There are many ways in which the Federal election has turned the usual assumptions on their head and this includes cyber security policy.
One of the most interesting is that the ICT sector seems to be finding it harder to answer the “what’s next” question for a returned Government, than it would have been if the Opposition had won.
But the question really is more a “who’s next”. While there was reasonable confidence the Opposition’s Shadow Ministers would retain their portfolios, it is not clear who the returned Government plans to slot in to the key posts.
We have no Minister.
We have no Minister for Digital Transformation (with the incumbent Michael Keenan now retired from Parliament), have had no Minister for Cyber Security since August, and it is widely rumoured the Minister for Communications, Senator Mitch Fifield, will not continue in his portfolio.
However, while we don’t know the names of incoming ministers we will be fortunate not to be working with a completely blank canvas in terms of future actions. There are current policies that have recently been (re)confirmed.
We do have completed policy work.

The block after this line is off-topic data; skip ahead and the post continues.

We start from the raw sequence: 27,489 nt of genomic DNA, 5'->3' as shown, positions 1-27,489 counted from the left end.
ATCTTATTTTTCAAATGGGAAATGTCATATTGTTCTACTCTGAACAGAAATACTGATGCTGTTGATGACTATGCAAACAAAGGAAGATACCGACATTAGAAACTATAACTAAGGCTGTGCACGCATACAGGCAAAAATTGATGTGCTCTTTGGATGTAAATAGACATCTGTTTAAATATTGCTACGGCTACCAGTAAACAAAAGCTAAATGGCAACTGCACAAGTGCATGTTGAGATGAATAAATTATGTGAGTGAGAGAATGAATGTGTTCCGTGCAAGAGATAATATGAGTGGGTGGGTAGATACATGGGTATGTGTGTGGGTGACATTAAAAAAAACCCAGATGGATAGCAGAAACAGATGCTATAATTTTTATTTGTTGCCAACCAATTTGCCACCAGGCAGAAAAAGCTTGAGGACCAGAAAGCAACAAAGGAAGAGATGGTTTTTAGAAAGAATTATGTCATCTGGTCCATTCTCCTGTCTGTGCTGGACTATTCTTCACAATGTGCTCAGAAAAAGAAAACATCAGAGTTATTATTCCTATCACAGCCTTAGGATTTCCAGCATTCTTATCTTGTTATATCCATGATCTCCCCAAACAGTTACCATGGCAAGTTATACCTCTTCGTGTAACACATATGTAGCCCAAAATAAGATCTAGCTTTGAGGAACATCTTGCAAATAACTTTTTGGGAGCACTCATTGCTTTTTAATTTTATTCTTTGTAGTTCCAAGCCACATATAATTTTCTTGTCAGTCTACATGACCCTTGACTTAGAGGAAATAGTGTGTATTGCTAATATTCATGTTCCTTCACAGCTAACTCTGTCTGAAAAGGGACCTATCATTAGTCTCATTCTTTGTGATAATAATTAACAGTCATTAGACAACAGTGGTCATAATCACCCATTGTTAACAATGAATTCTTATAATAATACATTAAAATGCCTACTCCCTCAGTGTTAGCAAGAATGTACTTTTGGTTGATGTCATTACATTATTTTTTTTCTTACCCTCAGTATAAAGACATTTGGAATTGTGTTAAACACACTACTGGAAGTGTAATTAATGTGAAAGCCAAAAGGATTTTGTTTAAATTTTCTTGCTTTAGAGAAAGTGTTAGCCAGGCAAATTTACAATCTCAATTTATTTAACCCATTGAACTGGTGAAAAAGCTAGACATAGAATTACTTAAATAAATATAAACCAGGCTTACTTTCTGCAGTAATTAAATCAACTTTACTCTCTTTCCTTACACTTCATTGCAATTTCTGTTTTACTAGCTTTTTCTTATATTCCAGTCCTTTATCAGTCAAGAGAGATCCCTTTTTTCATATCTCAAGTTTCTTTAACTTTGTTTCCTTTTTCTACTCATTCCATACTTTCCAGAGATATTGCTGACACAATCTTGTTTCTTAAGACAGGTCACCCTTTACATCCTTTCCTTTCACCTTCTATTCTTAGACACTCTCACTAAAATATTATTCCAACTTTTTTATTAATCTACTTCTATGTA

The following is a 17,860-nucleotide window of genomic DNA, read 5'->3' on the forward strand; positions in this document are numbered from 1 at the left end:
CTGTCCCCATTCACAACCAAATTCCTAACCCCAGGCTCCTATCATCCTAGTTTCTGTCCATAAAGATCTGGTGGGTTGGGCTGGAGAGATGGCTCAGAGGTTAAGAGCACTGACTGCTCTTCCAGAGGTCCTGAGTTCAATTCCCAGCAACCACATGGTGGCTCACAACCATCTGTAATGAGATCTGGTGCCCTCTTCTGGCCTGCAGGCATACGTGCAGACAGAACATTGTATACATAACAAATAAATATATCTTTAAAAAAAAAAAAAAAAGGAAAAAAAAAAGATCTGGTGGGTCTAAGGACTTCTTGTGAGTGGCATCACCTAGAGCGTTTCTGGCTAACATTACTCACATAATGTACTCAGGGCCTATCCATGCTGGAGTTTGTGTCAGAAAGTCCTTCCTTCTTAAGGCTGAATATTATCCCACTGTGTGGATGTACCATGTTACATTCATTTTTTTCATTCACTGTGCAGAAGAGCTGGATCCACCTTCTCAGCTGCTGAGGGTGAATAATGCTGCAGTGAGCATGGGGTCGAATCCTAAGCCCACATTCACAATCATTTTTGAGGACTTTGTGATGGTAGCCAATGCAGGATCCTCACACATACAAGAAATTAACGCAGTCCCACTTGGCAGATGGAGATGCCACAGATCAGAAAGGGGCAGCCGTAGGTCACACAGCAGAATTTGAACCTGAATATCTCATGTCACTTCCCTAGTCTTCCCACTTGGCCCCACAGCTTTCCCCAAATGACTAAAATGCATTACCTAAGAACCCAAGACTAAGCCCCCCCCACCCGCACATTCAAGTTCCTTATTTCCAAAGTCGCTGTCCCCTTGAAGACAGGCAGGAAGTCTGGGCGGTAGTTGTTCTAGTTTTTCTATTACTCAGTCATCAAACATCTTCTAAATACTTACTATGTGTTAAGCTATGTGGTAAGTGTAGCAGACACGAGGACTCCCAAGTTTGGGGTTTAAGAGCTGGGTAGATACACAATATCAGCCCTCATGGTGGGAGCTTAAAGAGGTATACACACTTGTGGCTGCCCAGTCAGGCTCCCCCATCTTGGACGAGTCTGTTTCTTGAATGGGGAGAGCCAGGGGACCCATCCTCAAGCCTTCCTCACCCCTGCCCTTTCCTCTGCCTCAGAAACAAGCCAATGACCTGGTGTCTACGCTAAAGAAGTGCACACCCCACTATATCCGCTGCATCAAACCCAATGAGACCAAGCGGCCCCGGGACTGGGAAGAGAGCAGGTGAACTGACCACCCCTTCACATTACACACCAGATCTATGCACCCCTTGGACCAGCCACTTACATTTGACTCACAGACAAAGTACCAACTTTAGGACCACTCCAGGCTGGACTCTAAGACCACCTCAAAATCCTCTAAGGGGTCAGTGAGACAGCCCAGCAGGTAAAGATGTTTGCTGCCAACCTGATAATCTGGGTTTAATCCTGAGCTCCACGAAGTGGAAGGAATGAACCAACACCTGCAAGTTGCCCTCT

New Ministers taking responsibility for digital transformation and cyber security policy will inherit at least two completed pieces of legislative work to help navigate the vexed issues of how and where government agencies should store their data. In addition to how they should put in place the baseline cyber security hygiene to protect their environments.
The response to a House of Representatives committee inquiry into government cyber security compliance was tabled in the last week of Parliamentary sittings.
It included the review of the Consolidated Internet Gateway program conducted over several months by the DTA.
And the Hosting Strategy was released by DTA days later, again, after many months of development.
The first signals an intention to expand the cyber security controls compliance obligations – such as the Australian Signals Directory’s Essential Eight.– to many more Federal Government agencies. This reaffirms the importance of perimeter security as a part of defence in depth, and creates clearer oversight arrangements for the program.
The Hosting Strategy outlines a framework to give clarity to agencies about how much they can trust data centre ecosystems to be responsive to the sovereign interests of Australia and not another country. And, importantly, by creating a new certification and compliance program provides a model for how government can protect their interests/data even if those sovereign interests change.
Together, these policy initiatives mean any new Ministers can hit the ground running, implementing policy to get outcomes rather than having to reinvent wheels.
And largely bipartisan support.
Importantly, they are largely bipartisan (part of the reason they flew under the election campaign radar) so any legislative change needed to, for example, expand the coverage of cyber security obligations should not face great delay once they are drafted and presented to Parliament.